As mentioned earlier, we will be looking at the events preceding Razia Sultan's ascension to the throne. Razia's father Iltutmish was an able and powerful ruler who controlled the Delhi Sultanate with an iron fist. His vigilance and political adroitness had kept the nobles strictly under his control throughout his life time. His death in 1236 allowed the nobles to at last initiate factional politics. And thus began a period of chaos and confusion in the Delhi Sultanate. 

Tomb of Sultan Iltutmish, Mehrauli, Delhi. 
Copyright : Pictures India

During the three decades between Iltutmish's death and the accession of Balban, the crown of Delhi passed through many vicissitudes. The nobles left no stone unturned in divesting the Sultan of all his authority and prestige. Every important noble sought to establish their own control on the throne, and, through it, the administration of the empire.

The women of the royal harem too enjoyed a privileged position, and could sometimes change the course of events in unexpected ways. This article focuses on one such woman who played an important role in keeping Razia away from the throne for a long time but ultimately failed.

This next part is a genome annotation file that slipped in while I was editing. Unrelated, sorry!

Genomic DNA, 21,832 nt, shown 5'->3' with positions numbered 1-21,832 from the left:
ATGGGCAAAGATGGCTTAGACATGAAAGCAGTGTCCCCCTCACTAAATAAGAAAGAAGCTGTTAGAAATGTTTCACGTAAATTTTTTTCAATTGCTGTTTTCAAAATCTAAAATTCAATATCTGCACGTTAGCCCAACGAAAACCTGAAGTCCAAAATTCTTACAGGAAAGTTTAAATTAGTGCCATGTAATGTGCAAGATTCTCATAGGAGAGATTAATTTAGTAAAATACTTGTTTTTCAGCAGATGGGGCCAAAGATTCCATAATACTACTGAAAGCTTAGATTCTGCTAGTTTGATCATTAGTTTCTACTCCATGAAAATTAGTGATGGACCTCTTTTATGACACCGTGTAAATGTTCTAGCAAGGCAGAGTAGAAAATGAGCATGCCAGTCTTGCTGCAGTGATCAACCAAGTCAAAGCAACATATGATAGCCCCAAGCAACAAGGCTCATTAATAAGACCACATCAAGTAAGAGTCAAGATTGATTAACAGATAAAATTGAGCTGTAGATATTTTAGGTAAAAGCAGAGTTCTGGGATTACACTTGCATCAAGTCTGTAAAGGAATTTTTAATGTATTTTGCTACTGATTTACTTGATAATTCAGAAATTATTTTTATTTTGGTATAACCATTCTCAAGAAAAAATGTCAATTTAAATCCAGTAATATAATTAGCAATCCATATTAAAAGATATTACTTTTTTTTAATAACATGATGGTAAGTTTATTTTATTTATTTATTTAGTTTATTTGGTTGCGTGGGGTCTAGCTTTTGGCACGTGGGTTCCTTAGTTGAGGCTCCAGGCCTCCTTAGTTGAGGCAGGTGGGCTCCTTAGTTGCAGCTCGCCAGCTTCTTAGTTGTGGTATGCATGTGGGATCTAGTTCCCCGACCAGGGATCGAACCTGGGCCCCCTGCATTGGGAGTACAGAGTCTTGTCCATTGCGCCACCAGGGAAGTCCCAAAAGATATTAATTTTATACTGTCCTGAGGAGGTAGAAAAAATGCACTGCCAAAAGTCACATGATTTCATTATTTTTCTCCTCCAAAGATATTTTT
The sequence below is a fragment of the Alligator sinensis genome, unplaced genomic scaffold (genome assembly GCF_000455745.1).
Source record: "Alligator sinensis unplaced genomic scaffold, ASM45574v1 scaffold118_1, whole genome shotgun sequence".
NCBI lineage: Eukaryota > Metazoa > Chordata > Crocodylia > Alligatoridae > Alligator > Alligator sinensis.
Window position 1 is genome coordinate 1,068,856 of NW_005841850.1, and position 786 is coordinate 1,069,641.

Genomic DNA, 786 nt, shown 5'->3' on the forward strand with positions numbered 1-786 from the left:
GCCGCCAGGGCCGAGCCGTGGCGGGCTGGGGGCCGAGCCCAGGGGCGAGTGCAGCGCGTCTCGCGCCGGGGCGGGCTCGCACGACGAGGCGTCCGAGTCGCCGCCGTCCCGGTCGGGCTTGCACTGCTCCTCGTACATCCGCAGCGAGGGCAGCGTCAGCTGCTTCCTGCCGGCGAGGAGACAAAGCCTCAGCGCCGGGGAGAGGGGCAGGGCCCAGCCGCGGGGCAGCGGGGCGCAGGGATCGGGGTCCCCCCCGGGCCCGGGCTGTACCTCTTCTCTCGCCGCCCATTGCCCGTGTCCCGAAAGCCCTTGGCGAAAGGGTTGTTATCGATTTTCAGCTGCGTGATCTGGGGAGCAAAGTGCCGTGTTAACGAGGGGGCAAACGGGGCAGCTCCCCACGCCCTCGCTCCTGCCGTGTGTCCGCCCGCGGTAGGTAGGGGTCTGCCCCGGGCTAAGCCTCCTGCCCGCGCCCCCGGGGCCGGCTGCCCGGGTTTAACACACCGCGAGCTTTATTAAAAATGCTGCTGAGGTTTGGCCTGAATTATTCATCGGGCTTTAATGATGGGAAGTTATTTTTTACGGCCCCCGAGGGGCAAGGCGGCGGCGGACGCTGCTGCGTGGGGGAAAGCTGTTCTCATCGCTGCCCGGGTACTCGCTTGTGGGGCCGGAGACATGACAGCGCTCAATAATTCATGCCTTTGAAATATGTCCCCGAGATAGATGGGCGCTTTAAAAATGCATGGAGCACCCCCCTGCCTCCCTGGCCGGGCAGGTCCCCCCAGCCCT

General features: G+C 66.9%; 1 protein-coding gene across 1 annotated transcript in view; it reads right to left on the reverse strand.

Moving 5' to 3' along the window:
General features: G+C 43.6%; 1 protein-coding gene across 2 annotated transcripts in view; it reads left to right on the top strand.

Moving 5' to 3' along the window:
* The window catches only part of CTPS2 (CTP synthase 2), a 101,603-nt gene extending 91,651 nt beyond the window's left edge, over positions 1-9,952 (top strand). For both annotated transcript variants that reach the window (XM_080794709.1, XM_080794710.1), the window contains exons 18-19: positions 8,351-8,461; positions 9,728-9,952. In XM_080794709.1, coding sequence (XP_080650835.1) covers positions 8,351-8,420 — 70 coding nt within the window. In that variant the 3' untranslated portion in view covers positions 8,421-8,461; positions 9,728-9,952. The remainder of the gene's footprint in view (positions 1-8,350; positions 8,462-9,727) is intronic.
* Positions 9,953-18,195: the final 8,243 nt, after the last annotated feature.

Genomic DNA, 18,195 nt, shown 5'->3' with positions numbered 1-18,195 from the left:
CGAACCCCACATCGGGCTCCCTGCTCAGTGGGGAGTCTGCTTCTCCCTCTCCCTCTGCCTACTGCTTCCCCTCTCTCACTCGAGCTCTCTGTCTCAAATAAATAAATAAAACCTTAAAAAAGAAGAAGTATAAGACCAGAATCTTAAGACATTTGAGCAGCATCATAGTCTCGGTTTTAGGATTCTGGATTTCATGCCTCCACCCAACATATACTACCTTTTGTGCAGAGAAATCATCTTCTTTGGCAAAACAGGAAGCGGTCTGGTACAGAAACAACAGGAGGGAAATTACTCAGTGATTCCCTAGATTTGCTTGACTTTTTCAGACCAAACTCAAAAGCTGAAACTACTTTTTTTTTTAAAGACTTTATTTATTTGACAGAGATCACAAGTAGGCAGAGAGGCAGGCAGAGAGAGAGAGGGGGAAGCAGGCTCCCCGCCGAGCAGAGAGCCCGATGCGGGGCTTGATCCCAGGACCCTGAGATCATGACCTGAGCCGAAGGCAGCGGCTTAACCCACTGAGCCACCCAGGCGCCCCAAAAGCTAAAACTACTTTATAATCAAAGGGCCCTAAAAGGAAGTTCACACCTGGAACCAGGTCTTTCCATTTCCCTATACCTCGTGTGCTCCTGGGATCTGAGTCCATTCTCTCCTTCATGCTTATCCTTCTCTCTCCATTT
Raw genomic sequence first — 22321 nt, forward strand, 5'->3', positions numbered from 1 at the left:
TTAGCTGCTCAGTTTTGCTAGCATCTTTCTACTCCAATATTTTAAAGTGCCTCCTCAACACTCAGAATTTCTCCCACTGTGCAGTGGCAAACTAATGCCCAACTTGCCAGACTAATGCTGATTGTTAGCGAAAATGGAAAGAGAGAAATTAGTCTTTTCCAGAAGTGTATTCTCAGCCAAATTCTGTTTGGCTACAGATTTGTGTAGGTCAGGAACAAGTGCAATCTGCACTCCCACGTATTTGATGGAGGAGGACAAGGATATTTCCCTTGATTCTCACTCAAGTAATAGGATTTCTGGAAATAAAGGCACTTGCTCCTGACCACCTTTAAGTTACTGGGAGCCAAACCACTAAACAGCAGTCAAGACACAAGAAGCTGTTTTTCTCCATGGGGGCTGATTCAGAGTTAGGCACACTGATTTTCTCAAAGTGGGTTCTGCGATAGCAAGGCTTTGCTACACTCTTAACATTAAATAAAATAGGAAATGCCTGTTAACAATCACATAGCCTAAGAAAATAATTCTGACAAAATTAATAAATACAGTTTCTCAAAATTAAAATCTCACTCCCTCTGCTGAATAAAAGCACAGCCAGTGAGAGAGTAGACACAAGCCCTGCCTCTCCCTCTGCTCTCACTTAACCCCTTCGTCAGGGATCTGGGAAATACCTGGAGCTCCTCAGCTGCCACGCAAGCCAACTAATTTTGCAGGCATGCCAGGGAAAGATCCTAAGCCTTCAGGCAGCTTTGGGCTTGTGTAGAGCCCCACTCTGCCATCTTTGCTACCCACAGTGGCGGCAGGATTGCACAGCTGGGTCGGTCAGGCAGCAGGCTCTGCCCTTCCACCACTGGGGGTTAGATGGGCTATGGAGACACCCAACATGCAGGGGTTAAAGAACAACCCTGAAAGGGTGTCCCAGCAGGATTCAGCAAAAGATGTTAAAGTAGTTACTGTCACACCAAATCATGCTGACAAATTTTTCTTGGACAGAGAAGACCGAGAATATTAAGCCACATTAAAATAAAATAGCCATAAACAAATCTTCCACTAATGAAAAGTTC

Khudavanda-i Jahan Shah Turkan: Journey from Slave Girl to Queen Mother

The first lady in the Sultanate of Delhi who was mentioned by contemporary historians was Khudavanda-i Jahan Shah Turkan. She was originally a slave girl of Turkish origin purchased by Iltutmish. She rose to the status of chief queen of Sultan Shamsuddin Iltutmish by the sheer dint of her beauty and extraordinary qualities. The subsequent appraisal demonstrates the power exercised by her from behind the scenes and the manner in which she prevailed over the imperial court politics to satisfy her personal ambitions. {In many ways, she could be considered the predecessor of Nur Jahan because of the way she held sway over the administration and controlled who became the next ruler.}